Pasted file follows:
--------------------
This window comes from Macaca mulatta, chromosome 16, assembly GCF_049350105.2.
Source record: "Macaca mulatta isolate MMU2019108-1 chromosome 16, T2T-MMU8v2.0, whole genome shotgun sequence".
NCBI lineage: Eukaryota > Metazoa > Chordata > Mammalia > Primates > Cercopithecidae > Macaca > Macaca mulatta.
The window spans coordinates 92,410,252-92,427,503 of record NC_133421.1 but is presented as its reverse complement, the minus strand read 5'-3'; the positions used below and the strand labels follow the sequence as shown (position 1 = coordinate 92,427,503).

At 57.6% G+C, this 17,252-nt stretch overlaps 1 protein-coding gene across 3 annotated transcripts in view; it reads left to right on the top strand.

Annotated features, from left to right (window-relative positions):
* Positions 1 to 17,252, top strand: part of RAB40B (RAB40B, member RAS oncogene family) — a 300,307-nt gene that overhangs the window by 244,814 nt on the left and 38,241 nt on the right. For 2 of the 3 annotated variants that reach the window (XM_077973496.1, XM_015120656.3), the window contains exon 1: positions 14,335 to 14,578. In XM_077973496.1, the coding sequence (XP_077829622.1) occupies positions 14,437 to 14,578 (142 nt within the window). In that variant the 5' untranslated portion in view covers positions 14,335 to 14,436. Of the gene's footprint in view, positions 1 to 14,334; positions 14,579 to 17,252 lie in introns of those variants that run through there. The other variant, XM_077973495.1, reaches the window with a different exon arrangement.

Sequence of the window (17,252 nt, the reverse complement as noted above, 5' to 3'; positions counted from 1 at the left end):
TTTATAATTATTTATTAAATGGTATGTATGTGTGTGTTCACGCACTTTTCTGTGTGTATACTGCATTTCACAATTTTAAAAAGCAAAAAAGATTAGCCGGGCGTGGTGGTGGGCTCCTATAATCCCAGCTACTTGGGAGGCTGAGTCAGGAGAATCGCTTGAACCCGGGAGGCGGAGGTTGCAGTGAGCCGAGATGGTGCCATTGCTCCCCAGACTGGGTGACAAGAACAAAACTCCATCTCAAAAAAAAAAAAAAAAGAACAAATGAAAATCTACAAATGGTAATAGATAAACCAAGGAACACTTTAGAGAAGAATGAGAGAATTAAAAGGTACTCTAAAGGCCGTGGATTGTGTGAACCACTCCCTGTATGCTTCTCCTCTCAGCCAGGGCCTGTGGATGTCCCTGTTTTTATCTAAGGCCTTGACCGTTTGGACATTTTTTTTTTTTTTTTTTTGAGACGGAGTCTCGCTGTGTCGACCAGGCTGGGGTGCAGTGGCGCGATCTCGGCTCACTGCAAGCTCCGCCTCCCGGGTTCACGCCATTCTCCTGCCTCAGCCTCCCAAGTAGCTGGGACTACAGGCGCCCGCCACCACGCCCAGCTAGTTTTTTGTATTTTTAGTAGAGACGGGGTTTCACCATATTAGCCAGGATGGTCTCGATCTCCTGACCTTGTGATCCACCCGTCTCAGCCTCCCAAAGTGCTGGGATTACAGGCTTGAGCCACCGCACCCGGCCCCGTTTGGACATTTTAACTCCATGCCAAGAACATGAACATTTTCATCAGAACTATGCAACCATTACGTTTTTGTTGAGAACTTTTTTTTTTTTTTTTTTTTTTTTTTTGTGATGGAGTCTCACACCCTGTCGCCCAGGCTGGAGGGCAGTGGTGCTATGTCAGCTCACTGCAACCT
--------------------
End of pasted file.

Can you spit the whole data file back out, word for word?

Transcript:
This window comes from Macaca mulatta, chromosome 16, assembly GCF_049350105.2.
Source record: "Macaca mulatta isolate MMU2019108-1 chromosome 16, T2T-MMU8v2.0, whole genome shotgun sequence".
NCBI lineage: Eukaryota > Metazoa > Chordata > Mammalia > Primates > Cercopithecidae > Macaca > Macaca mulatta.
The window spans coordinates 92,410,252-92,427,503 of record NC_133421.1 but is presented as its reverse complement, the minus strand read 5'-3'; the positions used below and the strand labels follow the sequence as shown (position 1 = coordinate 92,427,503).

At 57.6% G+C, this 17,252-nt stretch overlaps 1 protein-coding gene across 3 annotated transcripts in view; it reads left to right on the top strand.

Annotated features, from left to right (window-relative positions):
* Positions 1 to 17,252, top strand: part of RAB40B (RAB40B, member RAS oncogene family) — a 300,307-nt gene that overhangs the window by 244,814 nt on the left and 38,241 nt on the right. For 2 of the 3 annotated variants that reach the window (XM_077973496.1, XM_015120656.3), the window contains exon 1: positions 14,335 to 14,578. In XM_077973496.1, the coding sequence (XP_077829622.1) occupies positions 14,437 to 14,578 (142 nt within the window). In that variant the 5' untranslated portion in view covers positions 14,335 to 14,436. Of the gene's footprint in view, positions 1 to 14,334; positions 14,579 to 17,252 lie in introns of those variants that run through there. The other variant, XM_077973495.1, reaches the window with a different exon arrangement.

Sequence of the window (17,252 nt, the reverse complement as noted above, 5' to 3'; positions counted from 1 at the left end):
TTTATAATTATTTATTAAATGGTATGTATGTGTGTGTTCACGCACTTTTCTGTGTGTATACTGCATTTCACAATTTTAAAAAGCAAAAAAGATTAGCCGGGCGTGGTGGTGGGCTCCTATAATCCCAGCTACTTGGGAGGCTGAGTCAGGAGAATCGCTTGAACCCGGGAGGCGGAGGTTGCAGTGAGCCGAGATGGTGCCATTGCTCCCCAGACTGGGTGACAAGAACAAAACTCCATCTCAAAAAAAAAAAAAAAAGAACAAATGAAAATCTACAAATGGTAATAGATAAACCAAGGAACACTTTAGAGAAGAATGAGAGAATTAAAAGGTACTCTAAAGGCCGTGGATTGTGTGAACCACTCCCTGTATGCTTCTCCTCTCAGCCAGGGCCTGTGGATGTCCCTGTTTTTATCTAAGGCCTTGACCGTTTGGACATTTTTTTTTTTTTTTTTTTGAGACGGAGTCTCGCTGTGTCGACCAGGCTGGGGTGCAGTGGCGCGATCTCGGCTCACTGCAAGCTCCGCCTCCCGGGTTCACGCCATTCTCCTGCCTCAGCCTCCCAAGTAGCTGGGACTACAGGCGCCCGCCACCACGCCCAGCTAGTTTTTTGTATTTTTAGTAGAGACGGGGTTTCACCATATTAGCCAGGATGGTCTCGATCTCCTGACCTTGTGATCCACCCGTCTCAGCCTCCCAAAGTGCTGGGATTACAGGCTTGAGCCACCGCACCCGGCCCCGTTTGGACATTTTAACTCCATGCCAAGAACATGAACATTTTCATCAGAACTATGCAACCATTACGTTTTTGTTGAGAACTTTTTTTTTTTTTTTTTTTTTTTTTTTGTGATGGAGTCTCACACCCTGTCGCCCAGGCTGGAGGGCAGTGGTGCTATGTCAGCTCACTGCAACCT